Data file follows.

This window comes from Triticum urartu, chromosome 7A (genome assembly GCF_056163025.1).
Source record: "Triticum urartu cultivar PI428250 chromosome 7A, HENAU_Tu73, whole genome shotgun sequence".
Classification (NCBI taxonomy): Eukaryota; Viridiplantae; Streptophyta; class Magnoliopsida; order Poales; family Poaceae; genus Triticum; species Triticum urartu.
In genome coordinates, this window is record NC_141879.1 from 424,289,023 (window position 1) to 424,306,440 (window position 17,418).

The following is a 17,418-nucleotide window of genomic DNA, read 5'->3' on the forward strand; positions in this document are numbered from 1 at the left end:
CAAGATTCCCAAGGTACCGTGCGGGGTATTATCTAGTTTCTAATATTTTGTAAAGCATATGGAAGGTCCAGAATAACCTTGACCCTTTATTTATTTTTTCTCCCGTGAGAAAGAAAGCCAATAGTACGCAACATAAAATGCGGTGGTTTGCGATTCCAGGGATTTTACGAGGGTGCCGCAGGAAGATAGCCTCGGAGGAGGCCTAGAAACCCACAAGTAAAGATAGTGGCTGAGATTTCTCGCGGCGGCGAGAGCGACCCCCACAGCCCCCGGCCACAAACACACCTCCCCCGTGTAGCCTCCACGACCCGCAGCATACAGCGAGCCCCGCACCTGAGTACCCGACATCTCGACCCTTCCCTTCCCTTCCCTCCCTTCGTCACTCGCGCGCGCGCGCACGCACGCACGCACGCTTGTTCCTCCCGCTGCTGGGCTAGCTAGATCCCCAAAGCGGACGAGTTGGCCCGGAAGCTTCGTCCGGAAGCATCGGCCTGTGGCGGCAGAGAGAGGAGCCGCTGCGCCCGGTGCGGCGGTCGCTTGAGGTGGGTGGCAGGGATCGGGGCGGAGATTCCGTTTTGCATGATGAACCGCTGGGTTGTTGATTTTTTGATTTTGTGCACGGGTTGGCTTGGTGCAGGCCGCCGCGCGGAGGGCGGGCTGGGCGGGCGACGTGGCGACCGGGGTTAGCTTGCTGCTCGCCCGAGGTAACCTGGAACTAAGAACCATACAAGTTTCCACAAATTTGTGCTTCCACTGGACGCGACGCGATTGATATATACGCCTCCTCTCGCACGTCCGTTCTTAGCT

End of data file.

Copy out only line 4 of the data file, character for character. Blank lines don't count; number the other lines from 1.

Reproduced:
In genome coordinates, this window is record NC_141879.1 from 424,289,023 (window position 1) to 424,306,440 (window position 17,418).